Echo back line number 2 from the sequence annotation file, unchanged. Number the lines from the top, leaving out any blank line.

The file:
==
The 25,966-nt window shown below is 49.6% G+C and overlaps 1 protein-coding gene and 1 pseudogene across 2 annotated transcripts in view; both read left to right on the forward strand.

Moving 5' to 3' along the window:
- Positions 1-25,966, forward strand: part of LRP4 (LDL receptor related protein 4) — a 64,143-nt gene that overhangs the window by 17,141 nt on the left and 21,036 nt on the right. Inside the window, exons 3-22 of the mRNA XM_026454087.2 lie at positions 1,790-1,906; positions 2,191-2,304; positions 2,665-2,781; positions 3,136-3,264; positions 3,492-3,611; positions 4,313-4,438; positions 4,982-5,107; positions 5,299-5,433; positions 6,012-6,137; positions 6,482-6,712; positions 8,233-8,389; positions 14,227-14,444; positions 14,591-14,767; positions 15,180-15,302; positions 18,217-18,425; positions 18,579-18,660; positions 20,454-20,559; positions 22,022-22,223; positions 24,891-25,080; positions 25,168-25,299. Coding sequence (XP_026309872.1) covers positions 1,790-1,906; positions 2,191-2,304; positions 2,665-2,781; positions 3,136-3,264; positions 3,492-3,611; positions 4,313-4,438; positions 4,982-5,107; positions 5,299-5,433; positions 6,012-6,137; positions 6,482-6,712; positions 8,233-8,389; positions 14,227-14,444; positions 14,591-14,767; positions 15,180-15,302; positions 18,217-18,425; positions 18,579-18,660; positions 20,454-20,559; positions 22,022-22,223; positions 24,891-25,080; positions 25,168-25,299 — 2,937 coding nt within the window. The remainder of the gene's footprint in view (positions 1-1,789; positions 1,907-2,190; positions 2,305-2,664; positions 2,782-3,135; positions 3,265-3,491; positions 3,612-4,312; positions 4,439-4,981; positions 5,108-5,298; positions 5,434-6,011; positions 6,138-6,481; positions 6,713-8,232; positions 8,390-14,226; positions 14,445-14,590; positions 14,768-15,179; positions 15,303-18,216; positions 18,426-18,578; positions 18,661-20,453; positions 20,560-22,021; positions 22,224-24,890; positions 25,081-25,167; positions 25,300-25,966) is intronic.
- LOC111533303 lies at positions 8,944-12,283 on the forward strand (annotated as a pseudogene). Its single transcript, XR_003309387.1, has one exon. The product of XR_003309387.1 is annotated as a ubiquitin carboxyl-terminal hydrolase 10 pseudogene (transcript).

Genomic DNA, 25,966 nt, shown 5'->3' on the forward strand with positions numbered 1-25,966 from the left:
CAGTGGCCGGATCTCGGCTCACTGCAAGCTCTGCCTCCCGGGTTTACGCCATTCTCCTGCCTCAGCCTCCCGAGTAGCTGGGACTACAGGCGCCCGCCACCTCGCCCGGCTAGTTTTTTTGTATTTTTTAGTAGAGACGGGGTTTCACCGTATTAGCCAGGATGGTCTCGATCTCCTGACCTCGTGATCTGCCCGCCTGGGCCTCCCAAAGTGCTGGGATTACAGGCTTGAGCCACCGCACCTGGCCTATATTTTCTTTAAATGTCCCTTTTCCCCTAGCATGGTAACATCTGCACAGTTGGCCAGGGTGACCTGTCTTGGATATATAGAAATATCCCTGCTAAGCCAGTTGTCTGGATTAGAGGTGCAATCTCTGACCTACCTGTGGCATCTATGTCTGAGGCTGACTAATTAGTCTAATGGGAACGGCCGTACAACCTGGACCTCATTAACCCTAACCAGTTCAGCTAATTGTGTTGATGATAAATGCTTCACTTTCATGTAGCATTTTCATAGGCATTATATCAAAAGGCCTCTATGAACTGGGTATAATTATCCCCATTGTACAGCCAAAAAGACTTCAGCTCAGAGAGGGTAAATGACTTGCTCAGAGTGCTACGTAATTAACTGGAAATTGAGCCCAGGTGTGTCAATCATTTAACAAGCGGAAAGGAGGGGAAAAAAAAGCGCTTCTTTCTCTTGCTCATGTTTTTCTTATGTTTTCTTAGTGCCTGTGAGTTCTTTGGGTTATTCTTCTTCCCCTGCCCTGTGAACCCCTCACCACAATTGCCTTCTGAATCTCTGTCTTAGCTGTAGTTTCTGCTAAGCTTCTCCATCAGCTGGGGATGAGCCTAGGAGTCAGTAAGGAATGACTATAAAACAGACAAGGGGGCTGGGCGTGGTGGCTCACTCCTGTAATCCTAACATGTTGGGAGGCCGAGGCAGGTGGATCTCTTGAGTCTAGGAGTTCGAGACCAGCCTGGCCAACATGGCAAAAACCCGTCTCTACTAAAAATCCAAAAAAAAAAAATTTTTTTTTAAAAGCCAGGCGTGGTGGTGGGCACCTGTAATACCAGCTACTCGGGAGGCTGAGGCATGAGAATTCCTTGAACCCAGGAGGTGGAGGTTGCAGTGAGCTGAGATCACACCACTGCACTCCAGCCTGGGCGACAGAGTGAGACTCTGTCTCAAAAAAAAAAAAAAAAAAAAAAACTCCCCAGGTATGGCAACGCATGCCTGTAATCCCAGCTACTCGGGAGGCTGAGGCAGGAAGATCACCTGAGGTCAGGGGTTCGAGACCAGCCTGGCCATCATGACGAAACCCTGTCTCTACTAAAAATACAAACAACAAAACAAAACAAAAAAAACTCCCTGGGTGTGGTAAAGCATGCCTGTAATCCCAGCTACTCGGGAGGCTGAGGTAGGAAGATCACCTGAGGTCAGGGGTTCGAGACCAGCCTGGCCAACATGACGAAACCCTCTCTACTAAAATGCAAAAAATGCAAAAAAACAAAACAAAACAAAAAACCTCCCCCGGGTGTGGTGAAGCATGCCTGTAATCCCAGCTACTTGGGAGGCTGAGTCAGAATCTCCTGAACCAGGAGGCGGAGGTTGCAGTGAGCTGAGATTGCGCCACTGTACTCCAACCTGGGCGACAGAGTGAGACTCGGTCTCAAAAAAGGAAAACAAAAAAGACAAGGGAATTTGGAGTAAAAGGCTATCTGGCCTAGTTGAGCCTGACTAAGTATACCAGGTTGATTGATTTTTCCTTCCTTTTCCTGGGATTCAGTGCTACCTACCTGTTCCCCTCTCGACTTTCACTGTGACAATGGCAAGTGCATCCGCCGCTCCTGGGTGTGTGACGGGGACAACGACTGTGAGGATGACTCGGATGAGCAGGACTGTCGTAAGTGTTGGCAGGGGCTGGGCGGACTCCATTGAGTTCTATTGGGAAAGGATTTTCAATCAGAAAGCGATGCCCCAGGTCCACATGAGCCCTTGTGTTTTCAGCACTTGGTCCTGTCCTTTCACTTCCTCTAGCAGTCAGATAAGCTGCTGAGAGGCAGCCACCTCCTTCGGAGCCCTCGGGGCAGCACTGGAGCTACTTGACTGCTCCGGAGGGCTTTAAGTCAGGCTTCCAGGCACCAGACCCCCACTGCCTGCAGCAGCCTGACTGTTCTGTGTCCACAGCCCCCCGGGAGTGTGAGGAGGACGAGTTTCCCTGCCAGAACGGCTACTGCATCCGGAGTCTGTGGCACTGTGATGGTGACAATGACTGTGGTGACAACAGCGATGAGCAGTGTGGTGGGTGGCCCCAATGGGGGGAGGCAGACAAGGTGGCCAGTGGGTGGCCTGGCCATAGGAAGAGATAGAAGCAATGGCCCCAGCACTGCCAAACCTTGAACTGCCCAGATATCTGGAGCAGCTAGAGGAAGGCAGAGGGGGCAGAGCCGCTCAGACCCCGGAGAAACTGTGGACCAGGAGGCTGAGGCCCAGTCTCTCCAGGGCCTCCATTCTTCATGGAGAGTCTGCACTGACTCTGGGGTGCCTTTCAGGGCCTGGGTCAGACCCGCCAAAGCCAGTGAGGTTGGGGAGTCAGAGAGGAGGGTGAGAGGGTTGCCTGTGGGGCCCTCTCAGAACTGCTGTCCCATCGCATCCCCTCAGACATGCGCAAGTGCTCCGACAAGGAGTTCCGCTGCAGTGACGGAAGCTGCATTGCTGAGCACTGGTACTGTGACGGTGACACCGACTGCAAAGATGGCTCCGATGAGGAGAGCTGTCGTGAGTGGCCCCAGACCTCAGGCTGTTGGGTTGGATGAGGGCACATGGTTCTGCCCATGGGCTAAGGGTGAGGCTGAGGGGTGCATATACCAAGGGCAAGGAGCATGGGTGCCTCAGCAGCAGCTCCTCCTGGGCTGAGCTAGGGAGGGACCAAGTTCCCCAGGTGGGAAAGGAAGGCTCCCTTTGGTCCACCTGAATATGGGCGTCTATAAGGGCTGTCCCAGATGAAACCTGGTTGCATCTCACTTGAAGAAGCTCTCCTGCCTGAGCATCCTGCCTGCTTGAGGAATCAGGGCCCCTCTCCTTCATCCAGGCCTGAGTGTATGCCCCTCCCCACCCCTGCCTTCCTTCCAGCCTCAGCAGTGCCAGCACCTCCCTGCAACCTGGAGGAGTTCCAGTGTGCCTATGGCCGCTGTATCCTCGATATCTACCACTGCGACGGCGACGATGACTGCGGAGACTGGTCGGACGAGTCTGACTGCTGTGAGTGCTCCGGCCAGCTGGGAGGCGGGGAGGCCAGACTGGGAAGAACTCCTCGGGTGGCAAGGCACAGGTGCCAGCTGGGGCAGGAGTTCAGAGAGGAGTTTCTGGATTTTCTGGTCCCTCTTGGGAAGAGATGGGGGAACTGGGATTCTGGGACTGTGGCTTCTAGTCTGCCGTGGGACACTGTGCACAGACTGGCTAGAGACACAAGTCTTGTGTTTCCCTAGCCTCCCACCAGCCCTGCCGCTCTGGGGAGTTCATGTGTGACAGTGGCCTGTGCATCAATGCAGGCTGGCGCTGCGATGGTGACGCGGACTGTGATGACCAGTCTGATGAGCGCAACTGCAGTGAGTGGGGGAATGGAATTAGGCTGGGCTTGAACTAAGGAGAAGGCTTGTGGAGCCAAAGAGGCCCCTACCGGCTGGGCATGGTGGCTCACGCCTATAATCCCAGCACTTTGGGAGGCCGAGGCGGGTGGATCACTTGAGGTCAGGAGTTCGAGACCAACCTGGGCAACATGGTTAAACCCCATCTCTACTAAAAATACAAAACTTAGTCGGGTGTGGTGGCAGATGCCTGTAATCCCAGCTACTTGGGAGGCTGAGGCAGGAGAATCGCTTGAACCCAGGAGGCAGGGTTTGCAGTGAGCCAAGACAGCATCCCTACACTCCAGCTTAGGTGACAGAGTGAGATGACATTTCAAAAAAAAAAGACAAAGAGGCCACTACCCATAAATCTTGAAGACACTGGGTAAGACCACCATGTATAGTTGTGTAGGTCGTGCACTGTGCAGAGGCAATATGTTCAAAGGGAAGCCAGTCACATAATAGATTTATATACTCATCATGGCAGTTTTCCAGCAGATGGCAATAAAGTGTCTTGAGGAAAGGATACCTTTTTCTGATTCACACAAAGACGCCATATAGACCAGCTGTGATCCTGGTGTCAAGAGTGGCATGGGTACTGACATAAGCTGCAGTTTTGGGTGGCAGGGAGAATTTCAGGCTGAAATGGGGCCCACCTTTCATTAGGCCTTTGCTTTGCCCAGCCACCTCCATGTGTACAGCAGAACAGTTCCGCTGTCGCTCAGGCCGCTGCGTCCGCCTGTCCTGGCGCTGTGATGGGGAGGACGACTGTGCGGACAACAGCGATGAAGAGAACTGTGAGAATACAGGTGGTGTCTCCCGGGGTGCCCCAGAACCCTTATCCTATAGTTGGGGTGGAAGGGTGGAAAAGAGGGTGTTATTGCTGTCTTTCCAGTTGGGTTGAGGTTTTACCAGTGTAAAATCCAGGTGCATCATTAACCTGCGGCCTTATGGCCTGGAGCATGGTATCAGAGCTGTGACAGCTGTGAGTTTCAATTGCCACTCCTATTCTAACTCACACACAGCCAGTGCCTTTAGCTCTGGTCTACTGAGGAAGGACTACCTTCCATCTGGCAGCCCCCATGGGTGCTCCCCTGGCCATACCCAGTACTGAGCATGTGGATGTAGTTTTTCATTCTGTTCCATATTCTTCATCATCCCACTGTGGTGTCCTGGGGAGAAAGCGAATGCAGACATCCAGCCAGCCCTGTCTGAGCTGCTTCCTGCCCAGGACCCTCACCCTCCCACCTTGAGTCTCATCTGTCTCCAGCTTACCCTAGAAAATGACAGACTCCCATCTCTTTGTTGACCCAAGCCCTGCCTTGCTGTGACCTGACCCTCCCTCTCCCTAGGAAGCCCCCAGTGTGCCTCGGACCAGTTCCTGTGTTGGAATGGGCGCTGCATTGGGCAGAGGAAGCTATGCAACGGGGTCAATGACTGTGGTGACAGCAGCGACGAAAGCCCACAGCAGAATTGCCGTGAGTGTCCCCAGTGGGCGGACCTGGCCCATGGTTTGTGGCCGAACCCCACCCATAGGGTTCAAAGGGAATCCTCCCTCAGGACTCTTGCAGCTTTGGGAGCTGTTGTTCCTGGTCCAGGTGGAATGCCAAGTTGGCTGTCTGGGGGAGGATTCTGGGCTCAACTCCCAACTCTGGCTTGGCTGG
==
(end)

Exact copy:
Moving 5' to 3' along the window: